News

COVID-19 Stimulus: Who Can Get $600 Checks And When?

The bipartisan, $900 billion deal will provide another round of relief to Americans struggling amid the COVID-19 pandemic.

COVID-19 economic Stimulus check. | Getty Images
COVID-19 economic Stimulus check. | Getty Images

Congress on Monday evening voted to approve the new, approximately $900 billion COVID-19 relief package, which will include another round of stimulus checks for Americans and financial aid for businesses. President Donald Trump is expected to sign off on the bill once it reaches his desk.

If signed, it will be the second largest relief package in U.S. history, behind the $2 trillion CARES Act that Congress approved in March, according to lawmakers.

Trump also on Sunday night signed a one-day extension of government funding, allowing lawmakers extra time to pass the relief measure as millions of Americans remain unemployed during a severe economic crisis.

“As the American people continue battling the coronavirus this holiday season, they will not be on their own,” Senate Majority Leader Mitch McConnell, who stalled negotiations by demanding liability protection for corporations from COVID-related lawsuits filed by employees, said on Sunday. “More help is on the way.”

The deal will provide another round of relief programs to Americans struggling amid the COVID-19 pandemic — some of which are set to expire from the CARES Act this month. 

Who qualifies for the relief money?

The deal will send direct stimulus payments of up to $600 to individuals who earned up to $75,000 — a one-off payment that is half the amount of the first and only round of payments sent out in the spring. Individuals who made more than $75,000 in 2019 would see reduced payments and those who earned more than $99,000 are ineligible according to the Washington Post. It will also extend federal unemployment benefits of up to $300 per week.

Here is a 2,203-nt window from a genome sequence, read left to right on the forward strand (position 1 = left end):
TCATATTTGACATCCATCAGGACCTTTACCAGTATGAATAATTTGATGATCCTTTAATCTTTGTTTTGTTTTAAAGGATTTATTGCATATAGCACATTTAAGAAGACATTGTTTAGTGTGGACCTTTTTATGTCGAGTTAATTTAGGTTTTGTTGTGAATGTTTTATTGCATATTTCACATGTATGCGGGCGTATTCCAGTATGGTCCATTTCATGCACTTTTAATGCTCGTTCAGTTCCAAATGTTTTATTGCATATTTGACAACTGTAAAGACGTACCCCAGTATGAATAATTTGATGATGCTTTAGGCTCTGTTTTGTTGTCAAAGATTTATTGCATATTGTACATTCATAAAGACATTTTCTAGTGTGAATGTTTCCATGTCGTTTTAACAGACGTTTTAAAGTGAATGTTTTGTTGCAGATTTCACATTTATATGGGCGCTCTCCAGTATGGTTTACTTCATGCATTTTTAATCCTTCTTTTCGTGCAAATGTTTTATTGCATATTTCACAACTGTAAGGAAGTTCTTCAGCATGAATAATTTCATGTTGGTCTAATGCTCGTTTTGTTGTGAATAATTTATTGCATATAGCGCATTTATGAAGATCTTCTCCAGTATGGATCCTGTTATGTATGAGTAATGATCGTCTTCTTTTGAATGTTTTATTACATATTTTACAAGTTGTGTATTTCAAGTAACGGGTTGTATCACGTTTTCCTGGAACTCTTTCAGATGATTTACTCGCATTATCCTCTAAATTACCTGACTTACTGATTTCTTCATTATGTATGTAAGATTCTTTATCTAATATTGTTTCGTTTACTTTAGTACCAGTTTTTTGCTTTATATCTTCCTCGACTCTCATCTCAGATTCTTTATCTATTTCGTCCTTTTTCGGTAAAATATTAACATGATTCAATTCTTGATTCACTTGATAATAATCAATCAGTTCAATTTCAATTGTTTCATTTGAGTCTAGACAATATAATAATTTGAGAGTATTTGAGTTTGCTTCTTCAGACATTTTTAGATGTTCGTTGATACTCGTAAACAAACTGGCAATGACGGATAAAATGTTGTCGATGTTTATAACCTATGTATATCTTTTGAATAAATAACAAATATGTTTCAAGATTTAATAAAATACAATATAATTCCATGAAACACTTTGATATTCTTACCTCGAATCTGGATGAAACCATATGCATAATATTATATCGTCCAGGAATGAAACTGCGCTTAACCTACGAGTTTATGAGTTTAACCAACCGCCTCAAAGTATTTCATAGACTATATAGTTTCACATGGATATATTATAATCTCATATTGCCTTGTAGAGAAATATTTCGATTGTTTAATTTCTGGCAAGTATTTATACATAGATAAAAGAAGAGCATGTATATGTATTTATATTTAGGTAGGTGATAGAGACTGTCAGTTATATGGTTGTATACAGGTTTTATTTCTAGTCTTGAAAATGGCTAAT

It calls for extensions of two other unemployment programs that are set to expire  — the Pandemic Unemployment Assistance program, which provides unemployment benefits to self-employed workers, independent contractors, and gig workers; and the Pandemic Emergency Unemployment Compensation program, which provides up to 13 weeks of additional unemployment benefits to individuals who previously collected state or federal unemployment compensation but used up those benefits.

It will also restart the Paycheck Protection Program so small businesses can apply for a second round of loans, extend eviction protections until January 31, and increase SNAP benefits by 15% for six months. The PPP has been widely criticized for handing out large payments to beneficiaries including large restaurant chains and properties owned by the Trump Organization and President Trump’s son-in-law Jared Kushner’s family.

When will people receive their checks from the government?

Treasury Secretary Steven Mnuchin said Monday that the government would begin to send out the $600 checks next week.

News of the deal received tepid responses from some lawmakers, who pointed out that Americans have needed additional relief for months as Congress drew out negotiations. (For instance, McConnell adjourned the Senate after pushing through Supreme Court Justice Amy Coney Barrett’s confirmation at record speed before the election, then called another recess for Thanksgiving, without passing relief.) Others criticized the meager stimulus checks, saying that a one-time $600 check is not sufficient for struggling Americans.

House Speaker Nancy Pelosi (D-CA) has repeatedly said that Democrats would take up another relief bill after President-elect Joe Biden is sworn in. Biden has commended the bipartisan deal and said it’s “just the beginning.”

“The emergency relief in this agreement, the second largest in history only to the CARES Act, is an important first step that Democrats look forward to building on under the new Biden-Harris Administration to meet the remaining needs of the American people during this historic health and economic crisis,” Pelosi said said on Sunday in a joint statement with Senate Minority Leader Chuck Schumer.